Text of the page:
The program project, Healthy Aging and Senile Dementia (HASD), focuses on the clinical, psychometric, and neuropathologic correlates of dementia of the Alzheimer type (DAT) in comparison with healthy aging with a thrust addressing preclinical Alzheimer’s disease. The project in our lab, “Sequence variation in genes for biomarker proteins and age at onset of Alzheimer’s Disease” uses CSF proteins as intermediate traits, or endophenotypes, to identify novel genetic risk factors for late onset DAT.

Genetics Consortium for Late Onset Alzheimer’s Disease

National Institute on Aging (NIA)
Genetic factors contribute to the risk for Alzheimer’s disease (AD) with heritability estimates ranging from 57% to 79%. More than a decade ago, the ε4 variant of APOE was identified and remains the most consistently replicated genetic variant influencing the risk of late onset Alzheimer disease. A segregation analysis suggests there may be four additional genes influencing the age-at-onset of Alzheimer disease. In 2007 there were 968 association studies in 398 candidate genes reported, but none replicated consistently. There are many reasons for the lack of consistency, but one important reason for the lack of progress is the paucity of a sufficient number of well characterized families and patients available to the entire scientific community. The extensive effort and expense required to ascertain such a population has been addressed by the NIA-LOAD Family Study. Its goal is to identify and recruit families with two or more siblings with the late-onset form of Alzheimer’s disease and a cohort of unrelated, non-demented controls similar in age and ethnic background, and to make the samples, the clinical and genotyping data and preliminary analyses available to qualified investigators world-wide. Genotyping by the Center for Inherited Disease Research (CIDR) was performed using the Illumina Infinium II assay protocol with hybridization to Illumina Human 610Quadv1_B Beadchips. This genotyping represents the largest collection of families ever assembled with Alzheimer’s disease combining the NIA-LOAD Genetics Initiative Multiplex Family Study, the National Cell Repository for Alzheimer’s Disease (NCRAD) with additional controls from the University of Kentucky. These genotyping results will serve as a focal point for future research that will identify all of the remaining genetic variants in Alzheimer’s disease.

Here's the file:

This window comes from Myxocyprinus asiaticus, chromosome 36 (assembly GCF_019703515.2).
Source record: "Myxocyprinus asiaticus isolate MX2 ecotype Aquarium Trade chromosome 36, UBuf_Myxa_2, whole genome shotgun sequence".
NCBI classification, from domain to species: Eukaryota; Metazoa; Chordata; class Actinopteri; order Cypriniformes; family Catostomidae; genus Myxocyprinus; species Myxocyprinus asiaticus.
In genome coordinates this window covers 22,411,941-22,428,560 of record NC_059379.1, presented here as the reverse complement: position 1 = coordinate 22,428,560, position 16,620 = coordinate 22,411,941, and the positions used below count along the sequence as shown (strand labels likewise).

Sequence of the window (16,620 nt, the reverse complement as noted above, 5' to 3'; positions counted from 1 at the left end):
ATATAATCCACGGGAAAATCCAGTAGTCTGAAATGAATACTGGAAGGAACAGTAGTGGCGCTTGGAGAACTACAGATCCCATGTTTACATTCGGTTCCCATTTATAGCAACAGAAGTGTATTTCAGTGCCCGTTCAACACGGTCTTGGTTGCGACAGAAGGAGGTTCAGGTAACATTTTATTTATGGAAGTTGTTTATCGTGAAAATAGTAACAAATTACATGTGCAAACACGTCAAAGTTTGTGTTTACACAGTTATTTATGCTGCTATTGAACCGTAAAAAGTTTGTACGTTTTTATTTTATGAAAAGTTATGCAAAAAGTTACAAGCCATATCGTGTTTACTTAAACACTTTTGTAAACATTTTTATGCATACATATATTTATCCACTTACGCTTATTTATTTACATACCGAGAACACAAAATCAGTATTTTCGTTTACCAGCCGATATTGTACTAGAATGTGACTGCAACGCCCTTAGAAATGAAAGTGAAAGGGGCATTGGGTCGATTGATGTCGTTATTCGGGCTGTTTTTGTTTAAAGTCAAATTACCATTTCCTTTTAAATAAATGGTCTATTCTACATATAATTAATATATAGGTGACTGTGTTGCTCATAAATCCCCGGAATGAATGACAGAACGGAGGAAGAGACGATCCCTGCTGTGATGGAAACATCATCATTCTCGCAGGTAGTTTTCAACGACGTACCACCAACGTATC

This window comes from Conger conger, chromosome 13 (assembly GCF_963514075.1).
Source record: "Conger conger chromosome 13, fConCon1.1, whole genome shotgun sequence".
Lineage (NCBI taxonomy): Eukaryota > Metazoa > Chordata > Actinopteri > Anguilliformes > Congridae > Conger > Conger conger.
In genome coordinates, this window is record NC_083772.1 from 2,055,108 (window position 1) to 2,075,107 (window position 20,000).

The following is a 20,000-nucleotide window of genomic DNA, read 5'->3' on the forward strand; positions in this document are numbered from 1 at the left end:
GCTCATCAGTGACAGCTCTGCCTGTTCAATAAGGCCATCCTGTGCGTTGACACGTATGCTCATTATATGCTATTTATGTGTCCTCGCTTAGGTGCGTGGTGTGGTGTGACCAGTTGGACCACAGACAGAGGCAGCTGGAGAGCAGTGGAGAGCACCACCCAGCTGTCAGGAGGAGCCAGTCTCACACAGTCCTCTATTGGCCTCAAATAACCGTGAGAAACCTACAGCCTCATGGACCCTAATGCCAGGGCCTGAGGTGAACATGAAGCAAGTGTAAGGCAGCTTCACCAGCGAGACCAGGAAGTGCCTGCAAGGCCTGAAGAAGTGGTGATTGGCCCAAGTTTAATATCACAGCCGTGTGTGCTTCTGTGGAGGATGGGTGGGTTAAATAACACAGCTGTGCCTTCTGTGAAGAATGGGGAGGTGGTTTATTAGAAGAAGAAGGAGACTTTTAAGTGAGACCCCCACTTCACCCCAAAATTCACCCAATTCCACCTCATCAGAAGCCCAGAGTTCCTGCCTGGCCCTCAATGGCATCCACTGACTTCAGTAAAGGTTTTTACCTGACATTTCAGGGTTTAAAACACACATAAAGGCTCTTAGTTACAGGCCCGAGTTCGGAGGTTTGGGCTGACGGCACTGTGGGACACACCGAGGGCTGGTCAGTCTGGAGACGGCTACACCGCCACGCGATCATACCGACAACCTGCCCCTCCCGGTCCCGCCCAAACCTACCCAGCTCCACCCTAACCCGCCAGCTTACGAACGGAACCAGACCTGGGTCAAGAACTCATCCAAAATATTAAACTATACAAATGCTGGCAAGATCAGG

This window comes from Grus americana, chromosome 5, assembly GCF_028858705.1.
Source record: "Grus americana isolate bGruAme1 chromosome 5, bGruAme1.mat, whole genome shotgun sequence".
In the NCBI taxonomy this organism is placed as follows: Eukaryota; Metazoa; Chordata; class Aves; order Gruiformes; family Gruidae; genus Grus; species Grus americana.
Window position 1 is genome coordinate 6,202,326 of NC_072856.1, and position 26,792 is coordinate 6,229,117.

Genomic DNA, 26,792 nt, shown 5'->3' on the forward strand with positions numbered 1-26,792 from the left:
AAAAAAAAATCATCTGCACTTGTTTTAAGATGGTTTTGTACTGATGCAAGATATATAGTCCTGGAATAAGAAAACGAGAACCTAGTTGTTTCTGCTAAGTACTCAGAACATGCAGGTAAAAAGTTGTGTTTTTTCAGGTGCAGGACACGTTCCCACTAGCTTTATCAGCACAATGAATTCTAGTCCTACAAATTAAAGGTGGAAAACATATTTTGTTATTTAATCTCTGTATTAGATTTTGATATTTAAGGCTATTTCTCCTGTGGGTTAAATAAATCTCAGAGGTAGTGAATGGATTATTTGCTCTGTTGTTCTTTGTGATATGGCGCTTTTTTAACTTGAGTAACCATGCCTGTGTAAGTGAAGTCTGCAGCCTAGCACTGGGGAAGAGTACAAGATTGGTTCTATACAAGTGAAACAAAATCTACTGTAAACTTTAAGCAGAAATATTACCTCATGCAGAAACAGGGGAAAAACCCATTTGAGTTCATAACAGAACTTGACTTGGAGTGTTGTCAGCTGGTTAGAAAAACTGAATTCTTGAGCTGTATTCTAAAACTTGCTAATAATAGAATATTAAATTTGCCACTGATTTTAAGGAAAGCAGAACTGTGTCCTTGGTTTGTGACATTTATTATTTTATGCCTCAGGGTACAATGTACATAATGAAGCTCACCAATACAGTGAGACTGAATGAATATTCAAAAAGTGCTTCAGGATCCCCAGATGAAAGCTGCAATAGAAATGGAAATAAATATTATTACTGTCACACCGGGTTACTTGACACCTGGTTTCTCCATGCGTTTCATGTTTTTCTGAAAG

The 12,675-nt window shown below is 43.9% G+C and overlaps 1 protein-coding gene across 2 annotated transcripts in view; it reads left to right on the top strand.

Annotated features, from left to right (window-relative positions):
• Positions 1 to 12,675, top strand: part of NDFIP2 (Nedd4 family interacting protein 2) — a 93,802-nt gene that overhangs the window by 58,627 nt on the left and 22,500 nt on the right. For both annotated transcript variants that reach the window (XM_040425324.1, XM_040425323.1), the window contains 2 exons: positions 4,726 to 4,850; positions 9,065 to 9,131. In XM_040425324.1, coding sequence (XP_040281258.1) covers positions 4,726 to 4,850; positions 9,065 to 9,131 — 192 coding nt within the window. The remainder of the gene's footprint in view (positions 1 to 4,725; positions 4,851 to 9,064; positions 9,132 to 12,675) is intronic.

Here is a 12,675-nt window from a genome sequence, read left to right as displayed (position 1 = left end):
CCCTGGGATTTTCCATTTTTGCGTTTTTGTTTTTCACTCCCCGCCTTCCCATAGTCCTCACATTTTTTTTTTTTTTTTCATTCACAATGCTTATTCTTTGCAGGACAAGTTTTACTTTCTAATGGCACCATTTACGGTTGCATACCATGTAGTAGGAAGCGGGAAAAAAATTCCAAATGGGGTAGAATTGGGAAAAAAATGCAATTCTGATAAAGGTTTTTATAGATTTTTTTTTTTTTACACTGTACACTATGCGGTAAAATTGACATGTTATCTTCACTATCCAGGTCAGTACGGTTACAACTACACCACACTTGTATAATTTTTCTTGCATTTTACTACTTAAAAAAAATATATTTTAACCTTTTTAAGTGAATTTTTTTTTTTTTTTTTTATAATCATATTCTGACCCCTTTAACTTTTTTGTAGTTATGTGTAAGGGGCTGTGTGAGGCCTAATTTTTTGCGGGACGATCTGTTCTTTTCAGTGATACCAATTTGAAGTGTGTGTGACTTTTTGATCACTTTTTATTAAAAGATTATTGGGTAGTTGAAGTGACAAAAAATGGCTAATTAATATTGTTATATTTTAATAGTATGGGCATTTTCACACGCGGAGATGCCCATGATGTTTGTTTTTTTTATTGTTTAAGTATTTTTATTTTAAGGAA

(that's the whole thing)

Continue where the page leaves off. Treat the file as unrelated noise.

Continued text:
Read more on NIH website

Dominantly Inherited Alzheimer Network

National Institute on Aging (NIA)
This project studies dominantly inherited Alzheimer’s disease (AD), which represents less than 1% of all cases of AD and is an attractive model for study because the responsible mutations have known biochemical consequences that are believed to underlie the pathological basis of the disorder.

Read more on DIAN website

Collaborative Study on the Genetics of Alcoholism (COGA)

National Institute on Alcohol Abuse and Alcoholism (NIAAA)
Since 1989, pedigrees densely affected with alcoholism (DSM-III-R) have been ascertained at six sites (SUNY Downstate Health Sciences Center, University of Connecticut, Indiana University, Washington University, University of Iowa, and The University of California at San Diego). Diagnoses of alcohol dependence according to several diagnostic systems (e.g., DSM-III-R, Feighner, ICD-10) are made based on examination of medical records and direct assessment using the Semi-Structured Assessment for Genetics of Alcoholism (SSAGA). Nuclear and extended pedigrees containing at least two alcohol-dependent first-degree relatives in addition to an alcohol dependent proband (with all affected individuals meeting both DSM-IIIR and Feighner criteria) have been ascertained.   “Clinical data,” designating anonymous data on family structure, age, sex, vital status, psychopathology, diagnosis, other clinically relevant information, are stored, maintained, and distributed by Washington University. “Research data,” consist of data on blood biochemistry and psychological test performance, which are stored, maintained, and distributed by Washington University, and brain electrophysiological data, which are stored, maintained, and distributed by SUNY. “Genetic analysis data,” consisting of marker genotypes, along with results of previous genetic analyses of COGA data, are stored, maintained, and distributed by Washington University. “Biomaterials,” consisting of lymphoblastoid cell lines and DNA from participating subjects are stored, maintained, and distributed by Rutgers University.